To obtain genetic evidence for a role of AtGRF5 and AtGRF9 in the control of cell numbers, we examined loss-of-function phenotypes of these genes (Figure 6). Two mutants, Salk_086597 and Salk_140746, have a T-DNA insertion at the first intron of AtGRF5 and the fourth intron of AtGRF9, respectively. The amplification of the entire coding regions revealed that the accumulated transcripts of both mutants from the disrupted loci were below the detection level (Figure 6a), suggesting that the functions of these genes are at least partially reduced. Therefore, these two lines were named atgrf5-1 and atgrf9-1. We characterized the leaves of these lines histologically. The measurements of leaf length and width as well as the determination of the leaf index showed that the leaves of atgrf5-1 were slightly narrower than wild-type leaves (Figure 6b, Table 1). The total cell number of palisade cells in the subepidermal layer was significantly reduced in an3-4 and modestly reduced in atgrf5-1 as compared with the wild type (Table 1). These results are in contrast to the atgrf1 atgrf2 atgrf3 triple mutation, which showed only a marginal effect on cell number (Kim and Kende, 2004), suggesting that cell proliferation is substantially more dependent on AtGRF5 than on the other family members examined. The cell numbers along the longitudinal and transverse axes were both reduced (significantly in an3-4 and mildly in atgrf5-1) as compared with the wild type. Importantly, the reduction in cell number in the leaf-width direction was more severe than that in the leaf-length direction in both mutants, demonstrating that the uneven reduction in cell numbers along the leaf axes is a major factor influencing leaf shape. However, the palisade cells were larger in an3-4 than in the wild type or atgrf5-1 (Figure 6c, Table 1). In contrast, atgrf9-1 was almost indistinguishable from the wild type except that the leaf width was statistically different between them (P = 0.036) (Figure 6, Table 1), suggesting that AtGRF9 plays a minor or no role in cell proliferation in the wild-type background or that atgrf9-1 is a weak allele. We also found that an3-4 is a stronger allele than atgif1, judged by the degree of reduction in cell number relative to the corresponding wild type (comparing the palisade cell numbers in the transverse axis of an3-4 and wild type in Table 1 to those of Figure 7 in Kim and Kende, 2004). These similarities in leaf phenotypes support our hypothesis that AN3 and AtGRF5 act in the same pathway that controls leaf cell proliferation.

Figure 6.

an3 and atgrf5 mutants have fewer leaf cells than wild type.
(a) RT-PCR analysis of AtGRF5 and AtGRF9 mRNAs in atgrf5-1 and atgrf9-1 mutants.
(b) First leaves of wild type, an3-4, grf5-1 and grf9-1 (left to right). Bar, 5 mm. Note that the atgrf5-1 leaf is slightly narrower than the wild-type leaf.
(c) Paradermal view of palisade cells in the subepidermal layer in wild type (top left), an3-4 (top right), atgrf5-1 (bottom left) and atgrf9-1 (bottom right). Bar, 100 μm.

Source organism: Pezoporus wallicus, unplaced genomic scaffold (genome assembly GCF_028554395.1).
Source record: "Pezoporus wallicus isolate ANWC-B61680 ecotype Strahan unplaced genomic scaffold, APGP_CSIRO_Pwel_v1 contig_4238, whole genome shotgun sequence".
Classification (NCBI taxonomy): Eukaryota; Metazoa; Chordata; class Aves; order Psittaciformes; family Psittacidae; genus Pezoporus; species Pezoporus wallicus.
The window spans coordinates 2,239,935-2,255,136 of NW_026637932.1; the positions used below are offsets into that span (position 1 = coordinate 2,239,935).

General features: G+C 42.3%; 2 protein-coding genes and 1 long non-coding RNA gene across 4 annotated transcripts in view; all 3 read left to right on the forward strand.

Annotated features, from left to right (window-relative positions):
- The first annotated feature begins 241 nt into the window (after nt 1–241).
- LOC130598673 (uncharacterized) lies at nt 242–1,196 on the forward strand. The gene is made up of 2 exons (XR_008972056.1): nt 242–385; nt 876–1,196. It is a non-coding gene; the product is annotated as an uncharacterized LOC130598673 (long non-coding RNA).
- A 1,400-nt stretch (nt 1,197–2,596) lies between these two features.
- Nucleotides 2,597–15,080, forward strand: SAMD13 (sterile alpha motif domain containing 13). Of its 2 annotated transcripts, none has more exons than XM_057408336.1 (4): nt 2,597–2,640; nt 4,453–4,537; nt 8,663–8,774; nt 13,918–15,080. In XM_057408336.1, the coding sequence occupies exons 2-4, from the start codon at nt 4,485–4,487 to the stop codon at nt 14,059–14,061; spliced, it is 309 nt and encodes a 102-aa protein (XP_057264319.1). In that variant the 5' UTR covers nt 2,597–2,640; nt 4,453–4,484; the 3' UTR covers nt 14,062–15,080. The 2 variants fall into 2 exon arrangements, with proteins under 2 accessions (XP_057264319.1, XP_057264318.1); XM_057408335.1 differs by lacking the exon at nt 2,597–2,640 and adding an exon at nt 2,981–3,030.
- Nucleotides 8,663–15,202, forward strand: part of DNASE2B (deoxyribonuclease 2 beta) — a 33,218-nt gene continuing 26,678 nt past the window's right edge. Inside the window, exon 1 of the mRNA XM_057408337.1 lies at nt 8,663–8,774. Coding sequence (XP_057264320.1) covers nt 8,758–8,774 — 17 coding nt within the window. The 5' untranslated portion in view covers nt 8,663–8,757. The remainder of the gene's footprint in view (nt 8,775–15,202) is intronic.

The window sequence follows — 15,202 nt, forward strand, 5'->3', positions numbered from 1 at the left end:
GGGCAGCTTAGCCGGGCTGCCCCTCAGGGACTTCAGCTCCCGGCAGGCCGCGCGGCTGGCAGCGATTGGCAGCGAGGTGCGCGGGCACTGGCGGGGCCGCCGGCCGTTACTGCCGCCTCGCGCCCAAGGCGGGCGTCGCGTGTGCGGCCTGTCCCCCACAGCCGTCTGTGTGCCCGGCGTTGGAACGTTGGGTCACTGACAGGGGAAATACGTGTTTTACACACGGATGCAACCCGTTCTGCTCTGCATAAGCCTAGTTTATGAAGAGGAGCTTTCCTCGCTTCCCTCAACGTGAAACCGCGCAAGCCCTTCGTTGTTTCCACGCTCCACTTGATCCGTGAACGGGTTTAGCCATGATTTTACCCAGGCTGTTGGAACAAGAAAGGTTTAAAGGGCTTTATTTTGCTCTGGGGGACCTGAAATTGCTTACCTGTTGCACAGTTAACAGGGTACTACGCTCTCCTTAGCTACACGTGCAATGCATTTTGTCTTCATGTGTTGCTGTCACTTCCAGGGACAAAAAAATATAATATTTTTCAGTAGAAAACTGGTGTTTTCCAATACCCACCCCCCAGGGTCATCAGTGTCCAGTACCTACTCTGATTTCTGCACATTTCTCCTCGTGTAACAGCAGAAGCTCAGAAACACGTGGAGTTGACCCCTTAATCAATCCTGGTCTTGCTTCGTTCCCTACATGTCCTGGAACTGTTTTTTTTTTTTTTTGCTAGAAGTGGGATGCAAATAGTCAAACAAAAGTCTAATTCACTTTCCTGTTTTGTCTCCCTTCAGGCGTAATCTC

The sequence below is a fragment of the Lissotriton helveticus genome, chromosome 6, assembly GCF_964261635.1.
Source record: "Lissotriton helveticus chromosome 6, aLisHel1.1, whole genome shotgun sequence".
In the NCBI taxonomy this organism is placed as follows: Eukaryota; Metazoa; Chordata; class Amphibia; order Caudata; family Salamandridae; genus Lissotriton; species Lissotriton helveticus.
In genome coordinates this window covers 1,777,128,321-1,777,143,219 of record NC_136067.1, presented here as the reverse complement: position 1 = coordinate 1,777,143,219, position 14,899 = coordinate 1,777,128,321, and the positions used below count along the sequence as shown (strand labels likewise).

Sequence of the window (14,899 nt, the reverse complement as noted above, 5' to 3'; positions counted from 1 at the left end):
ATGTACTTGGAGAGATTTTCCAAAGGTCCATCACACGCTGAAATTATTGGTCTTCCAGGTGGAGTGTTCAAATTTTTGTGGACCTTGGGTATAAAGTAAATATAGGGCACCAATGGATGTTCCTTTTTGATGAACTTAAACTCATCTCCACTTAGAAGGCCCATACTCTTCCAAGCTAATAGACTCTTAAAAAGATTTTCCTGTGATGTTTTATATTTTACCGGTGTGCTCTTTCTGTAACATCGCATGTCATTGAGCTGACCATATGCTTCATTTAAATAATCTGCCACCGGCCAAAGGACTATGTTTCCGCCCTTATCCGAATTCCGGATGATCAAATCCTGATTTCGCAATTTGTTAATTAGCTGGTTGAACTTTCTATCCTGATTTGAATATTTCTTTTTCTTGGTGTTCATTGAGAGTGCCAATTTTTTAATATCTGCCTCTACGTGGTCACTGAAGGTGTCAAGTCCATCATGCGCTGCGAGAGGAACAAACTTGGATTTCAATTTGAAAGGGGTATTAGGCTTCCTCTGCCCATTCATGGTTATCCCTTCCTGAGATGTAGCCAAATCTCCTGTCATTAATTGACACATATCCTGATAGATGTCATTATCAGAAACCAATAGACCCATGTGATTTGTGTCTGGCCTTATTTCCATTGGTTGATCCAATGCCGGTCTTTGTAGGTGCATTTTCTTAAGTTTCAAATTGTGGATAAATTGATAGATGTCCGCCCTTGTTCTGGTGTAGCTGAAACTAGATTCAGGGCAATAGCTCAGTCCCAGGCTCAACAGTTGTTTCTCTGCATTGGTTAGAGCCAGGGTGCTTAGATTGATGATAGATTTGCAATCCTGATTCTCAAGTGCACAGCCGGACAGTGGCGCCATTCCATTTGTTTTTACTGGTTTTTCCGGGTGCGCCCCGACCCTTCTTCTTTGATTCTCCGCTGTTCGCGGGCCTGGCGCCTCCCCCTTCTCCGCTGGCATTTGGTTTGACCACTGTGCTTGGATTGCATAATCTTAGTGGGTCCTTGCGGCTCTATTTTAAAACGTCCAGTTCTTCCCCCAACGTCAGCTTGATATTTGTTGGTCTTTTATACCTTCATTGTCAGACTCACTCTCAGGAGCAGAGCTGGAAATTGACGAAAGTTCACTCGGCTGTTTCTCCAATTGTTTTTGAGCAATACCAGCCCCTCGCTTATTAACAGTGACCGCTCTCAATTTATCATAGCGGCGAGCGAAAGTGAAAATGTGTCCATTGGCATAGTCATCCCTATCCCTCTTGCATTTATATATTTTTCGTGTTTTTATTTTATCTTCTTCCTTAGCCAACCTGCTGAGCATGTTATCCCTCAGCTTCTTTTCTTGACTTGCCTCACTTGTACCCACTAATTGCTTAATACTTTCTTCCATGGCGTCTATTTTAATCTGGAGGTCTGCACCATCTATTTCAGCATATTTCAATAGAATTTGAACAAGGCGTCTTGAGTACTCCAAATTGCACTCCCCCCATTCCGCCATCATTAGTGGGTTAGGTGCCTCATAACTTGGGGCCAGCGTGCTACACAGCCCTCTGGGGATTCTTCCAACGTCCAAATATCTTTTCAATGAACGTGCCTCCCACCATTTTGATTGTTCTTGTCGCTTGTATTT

Figure 7.

Overexpression of AN3 increases the cell number and the leaf size.
(a) RT-PCR analyses of the AN3 and TUB4 mRNAs in AN3 overexpressers. The numbers indicate the independent transgenic line strain number.
(b) First leaves of wild type and the AN3 overexpressers #23 and #28 (left to right). The leaf blades were cut at several sites to flatten the leaves. Bar, 5 mm.
(c) Paradermal view of palisade cells in first leaves of wild type and the AN3 overexpressers #23 and #28 (left to right). Bar, 100 μm.
(d–g) Leaf area, cell size, palisade cell number, and leaf index of first leaves of wild type and the AN3 overexpressers #23 and #28 (n = 9). The data shown are the mean ± SD. For all experiments, 25-day-old plants were used.

Overexpression of AN3 and AtGRF5 results in increased leaf size

To further explore the functions of AN3 and AtGRF5, we examined the phenotypes caused by the overexpression of these genes. Several AN3 and AtGRF5 overexpressers were generated (Figures 7a and 8a), and the phenotypes of these transgenic lines were very similar (Figures 7 and 8). Each transgenic line developed leaves that were 20–30% larger than those of the wild type (Figures 7b,d and 8b,d). The increase in leaf area in the AN3 and AtGRF5 overexpressers was mediated directly by the increase in cell number because cell sizes were normal (Figures 7e,f and 8e,f). As an3-4 and atgrf5-1 produced narrow leaves, one might expect that the overexpression of AN3 or AtGRF5 would lead to the development of leaves wider than those of the wild type. Contrary to this assumption, the cell numbers increased in a polarity-independent manner, as the leaf indices of these transgenic plants were similar to those of the wild type (Figures 7g and 8g). The similarities in the effects of AN3 and AtGRF5 overexpression suggest that AN3 and AtGRF5 share a common function of promoting leaf growth via cell proliferation.

Figure 8.

Overexpression of AtGRF5 increases the cell number and the leaf size.
(a) RT-PCR analyses of the AtGRF5 and TUB4 mRNAs in AtGRF5 overexpressers. The numbers indicate the independent transgenic lines.
(b) First leaves of wild type and the AtGRF5 overexpressers #10 and #29 (left to right). Bar, 1 cm.
(c) Paradermal views of palisade cells in first leaves of wild type and the AtGRF5 overexpressers #10 and #29 (left to right). Bar, 100 μm.